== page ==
The State of Play: Sports still offers us a temporary reprieve from the disheartening flood of coronavirus coverage

Our news feeds have become a monolith.

Go ahead and take a look. Whether it’s the Los Angeles Times, Washington Post or the Wall Street Journal (I am purposely excluding fanatical fringe elements of the media such as Breitbart), the news has largely become one indistinguishable amalgamation of the same story.

Every hour, the number of coronavirus cases and deaths increases. Every day, a new regulation to combat the virus is issued and another news outlet reports on a new scientific model that predicts that X number of Americans will die and X% will soon be infected. 

This pattern of reporting is despairingly repetitious but also absolutely essential. The availability of widespread and reliable information is more necessary now than it has ever been, and the American public must understand the stakes that underpin our grim circumstances. 

In the midst of all of this, it becomes easy to feel bogged down in the never-ending flood of discouraging news. So, in the interest of our collective mental health, I would like to offer a respite from the daily news cycle. Here are three virus-free sports stories you might’ve missed since American public life was upended.

NFL players vote yes on league’s new collective bargaining agreement 

On March 15, the NFL Player’s Association voted yes by a margin of 1,019 to 959 to approve a successor to the league’s current collective bargaining agreement. The new agreement could take effect as soon as next season and will remain in place until 2030. 

As expected, the terms of the new CBA are controversial. Owners will benefit from an added regular season game and an expanded playoff format that includes two additional teams. These provisions should entice media companies to sign more lucrative broadcasting contracts with the league, which would significantly benefit the coffers of the league’s owners and executives. 

Some players, on the other hand, are a lot less satisfied. Many, such as All-Pro cornerback Richard Sherman, have opposed extending the regular season out of concern that the additional game will lead to a rise in injuries.

On Monday, former pro-bowl safety Eric Reid released a statement through his lawyers alleging that changes were made to the CBA after the NFLPA’s approval. According to the statement, Reid argues that the changes made to the new CBA reduces payouts to the league’s disabled former players.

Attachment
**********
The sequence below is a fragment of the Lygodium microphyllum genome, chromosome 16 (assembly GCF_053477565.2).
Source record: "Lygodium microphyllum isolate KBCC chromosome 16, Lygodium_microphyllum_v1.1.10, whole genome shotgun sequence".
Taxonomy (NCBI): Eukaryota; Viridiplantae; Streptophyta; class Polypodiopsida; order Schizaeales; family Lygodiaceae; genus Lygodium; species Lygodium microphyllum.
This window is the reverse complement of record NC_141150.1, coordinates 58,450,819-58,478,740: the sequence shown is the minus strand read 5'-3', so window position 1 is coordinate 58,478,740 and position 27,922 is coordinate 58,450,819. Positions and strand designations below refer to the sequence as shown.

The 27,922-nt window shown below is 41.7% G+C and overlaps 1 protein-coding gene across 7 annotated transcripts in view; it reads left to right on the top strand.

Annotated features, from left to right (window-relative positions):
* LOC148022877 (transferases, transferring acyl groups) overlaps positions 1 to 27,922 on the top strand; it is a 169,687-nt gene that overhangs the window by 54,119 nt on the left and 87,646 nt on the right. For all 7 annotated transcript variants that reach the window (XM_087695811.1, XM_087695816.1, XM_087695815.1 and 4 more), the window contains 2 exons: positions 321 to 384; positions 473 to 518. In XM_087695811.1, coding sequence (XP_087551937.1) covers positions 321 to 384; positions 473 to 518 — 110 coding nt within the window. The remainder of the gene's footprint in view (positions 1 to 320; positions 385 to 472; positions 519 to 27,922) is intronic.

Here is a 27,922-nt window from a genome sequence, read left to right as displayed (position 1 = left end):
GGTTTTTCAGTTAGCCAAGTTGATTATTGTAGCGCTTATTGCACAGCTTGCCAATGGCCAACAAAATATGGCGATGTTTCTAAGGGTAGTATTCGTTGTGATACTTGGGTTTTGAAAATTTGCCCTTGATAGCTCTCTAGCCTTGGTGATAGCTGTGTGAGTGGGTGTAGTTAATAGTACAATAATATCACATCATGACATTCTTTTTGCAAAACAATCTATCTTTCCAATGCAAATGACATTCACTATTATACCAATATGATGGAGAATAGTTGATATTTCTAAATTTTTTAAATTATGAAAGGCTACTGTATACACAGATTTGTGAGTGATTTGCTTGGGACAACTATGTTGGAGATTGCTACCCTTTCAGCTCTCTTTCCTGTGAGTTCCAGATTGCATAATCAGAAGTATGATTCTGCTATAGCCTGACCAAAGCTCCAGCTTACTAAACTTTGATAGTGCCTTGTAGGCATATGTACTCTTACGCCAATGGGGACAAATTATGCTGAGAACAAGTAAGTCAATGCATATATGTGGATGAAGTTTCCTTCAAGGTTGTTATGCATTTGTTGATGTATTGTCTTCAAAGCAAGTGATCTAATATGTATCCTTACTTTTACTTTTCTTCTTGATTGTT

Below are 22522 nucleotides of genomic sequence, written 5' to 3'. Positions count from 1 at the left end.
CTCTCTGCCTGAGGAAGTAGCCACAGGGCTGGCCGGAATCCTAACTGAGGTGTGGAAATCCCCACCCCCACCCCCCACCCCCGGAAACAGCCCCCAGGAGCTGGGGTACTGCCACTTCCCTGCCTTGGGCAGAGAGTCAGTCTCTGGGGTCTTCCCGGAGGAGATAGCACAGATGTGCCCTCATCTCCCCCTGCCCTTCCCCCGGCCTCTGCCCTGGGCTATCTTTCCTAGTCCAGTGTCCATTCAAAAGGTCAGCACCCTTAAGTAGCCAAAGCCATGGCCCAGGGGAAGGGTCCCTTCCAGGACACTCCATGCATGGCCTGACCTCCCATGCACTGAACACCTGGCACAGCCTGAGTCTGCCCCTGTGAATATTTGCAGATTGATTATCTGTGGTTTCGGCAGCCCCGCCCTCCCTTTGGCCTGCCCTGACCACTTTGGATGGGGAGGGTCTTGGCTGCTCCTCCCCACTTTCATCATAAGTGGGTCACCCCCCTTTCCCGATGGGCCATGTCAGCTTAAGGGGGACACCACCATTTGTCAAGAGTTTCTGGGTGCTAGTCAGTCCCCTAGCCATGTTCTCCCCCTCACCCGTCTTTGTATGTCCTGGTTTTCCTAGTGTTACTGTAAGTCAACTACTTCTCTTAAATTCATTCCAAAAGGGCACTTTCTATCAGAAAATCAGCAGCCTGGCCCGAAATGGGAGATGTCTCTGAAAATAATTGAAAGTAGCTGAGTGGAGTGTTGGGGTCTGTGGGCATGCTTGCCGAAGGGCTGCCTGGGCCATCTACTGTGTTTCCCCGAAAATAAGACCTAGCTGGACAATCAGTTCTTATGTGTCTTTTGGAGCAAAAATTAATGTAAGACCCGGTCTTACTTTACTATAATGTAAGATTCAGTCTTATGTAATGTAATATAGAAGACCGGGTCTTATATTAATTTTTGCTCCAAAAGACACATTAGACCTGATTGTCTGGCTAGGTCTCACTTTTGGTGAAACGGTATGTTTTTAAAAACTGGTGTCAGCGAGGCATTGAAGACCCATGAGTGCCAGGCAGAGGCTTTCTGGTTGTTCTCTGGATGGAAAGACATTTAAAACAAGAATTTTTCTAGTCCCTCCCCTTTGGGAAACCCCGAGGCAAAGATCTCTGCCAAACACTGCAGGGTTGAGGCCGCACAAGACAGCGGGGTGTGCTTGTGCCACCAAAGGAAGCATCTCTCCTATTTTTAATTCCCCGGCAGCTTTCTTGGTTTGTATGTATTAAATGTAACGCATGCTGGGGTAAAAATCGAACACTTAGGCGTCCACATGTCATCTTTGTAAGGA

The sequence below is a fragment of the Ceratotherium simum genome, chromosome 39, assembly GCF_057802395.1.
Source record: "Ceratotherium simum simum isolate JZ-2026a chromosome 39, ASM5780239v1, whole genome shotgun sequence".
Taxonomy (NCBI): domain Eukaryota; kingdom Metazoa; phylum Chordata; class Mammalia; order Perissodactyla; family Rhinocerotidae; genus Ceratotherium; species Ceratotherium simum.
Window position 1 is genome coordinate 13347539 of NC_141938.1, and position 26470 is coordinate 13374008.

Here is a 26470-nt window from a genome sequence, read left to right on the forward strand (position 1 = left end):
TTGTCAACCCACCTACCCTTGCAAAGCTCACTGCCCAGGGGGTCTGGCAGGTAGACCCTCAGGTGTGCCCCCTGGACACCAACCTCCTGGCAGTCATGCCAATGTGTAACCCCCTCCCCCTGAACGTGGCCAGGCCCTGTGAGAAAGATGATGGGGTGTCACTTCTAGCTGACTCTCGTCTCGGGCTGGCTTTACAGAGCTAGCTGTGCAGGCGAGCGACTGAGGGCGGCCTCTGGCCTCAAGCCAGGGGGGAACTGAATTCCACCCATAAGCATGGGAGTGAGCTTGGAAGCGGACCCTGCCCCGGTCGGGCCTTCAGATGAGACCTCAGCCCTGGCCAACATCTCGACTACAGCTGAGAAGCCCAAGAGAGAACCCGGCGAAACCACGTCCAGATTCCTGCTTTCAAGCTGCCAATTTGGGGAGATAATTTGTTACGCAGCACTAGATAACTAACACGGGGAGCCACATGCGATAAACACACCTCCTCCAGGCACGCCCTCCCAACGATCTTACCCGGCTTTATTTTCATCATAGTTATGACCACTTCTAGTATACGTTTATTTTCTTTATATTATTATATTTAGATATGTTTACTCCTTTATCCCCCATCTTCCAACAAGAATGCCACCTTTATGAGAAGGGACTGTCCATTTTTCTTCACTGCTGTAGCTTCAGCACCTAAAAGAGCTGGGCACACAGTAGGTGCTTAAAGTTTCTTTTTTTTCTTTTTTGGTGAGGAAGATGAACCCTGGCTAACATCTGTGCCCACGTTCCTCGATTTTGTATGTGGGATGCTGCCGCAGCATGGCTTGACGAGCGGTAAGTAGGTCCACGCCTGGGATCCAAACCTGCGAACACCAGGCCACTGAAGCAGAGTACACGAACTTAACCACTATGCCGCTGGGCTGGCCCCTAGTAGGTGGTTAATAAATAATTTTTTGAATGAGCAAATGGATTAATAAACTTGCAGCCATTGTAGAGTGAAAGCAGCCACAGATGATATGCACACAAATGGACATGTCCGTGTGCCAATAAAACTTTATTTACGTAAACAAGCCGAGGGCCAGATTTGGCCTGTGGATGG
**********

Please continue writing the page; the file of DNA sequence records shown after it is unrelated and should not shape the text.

So, regardless of where you stand on the agreement’s merits, it’s clear that the controversy surrounding the deal will not end anytime soon.

NFL free agency changes the league’s landscape

Only days after the new CBA was approved, what is perhaps the most exciting period of the league’s offseason — free agency — kicked off, and it was no disappointment. 

Household names such as wide receiver DeAndre Hopkins and running back Todd Gurley found new homes with the Arizona Cardinals and Atlanta Falcons, respectively. Stars such as Calias Campbell and Stefon Diggs also joined new teams, with Campbell traded to the Baltimore Ravens and Diggs traded to the Buffalo Bills. 

Did I forget to mention that DeForest Buckner, Dante Fowler Jr., Robert Quinn and Nelson Agholor all signed with new teams as well? If all of this player movement is too much for you, avert your eyes from the screen now because I haven’t even gotten to the 2020 quarterback carousel.

Former Heisman winner Marcus Mariota is now a Las Vegas Raider. The Super Bowl legend that is Nick Foles has signed with the hapless Chicago Bears. Former NFL MVP Cam Newton is unemployed. 

Also, Tom Brady now plays for a team whose mascot goes by the name of Captain Fear. 

If that doesn’t brighten your day, I don’t know what will. 

Clippers’ owner Steve Ballmer buys The Forum 

I know you’re probably very preoccupied with the activities of a certain billionaire that is running the country, but if you’re a resident of Los Angeles or you’d just like a brief reprieve from our Schmuck-in-Chief, I’d recommend you focus your attention on another billionaire: Steve Ballmer, former Microsoft CEO and currently the wealthiest owner in the NBA. 

Ballmer’s Clippers bought The Forum in Inglewood for $400 million last week, effectively removing the last remaining obstacle in the way of constructing a new billion-dollar basketball arena for Ballmer’s team. 

For Clippers fans, it must feel great to finally have a place to call their own after two decades of playing second-fiddle at Staples Center.

Still, it remains to be seen if the new arena will have any impact on the Clippers’ miserable history of shortcomings and mediocrity. Until then, Lakers fans such as myself will take comfort in 16 NBA championships and 26 Hall of Famers. 

Stay healthy everyone. 

Stuart Carson is a junior writing about the intersection of sports, politics and American society. He is also a sports editor at the Daily Trojan. His column, “The State of Play,” typically runs every other Wednesday.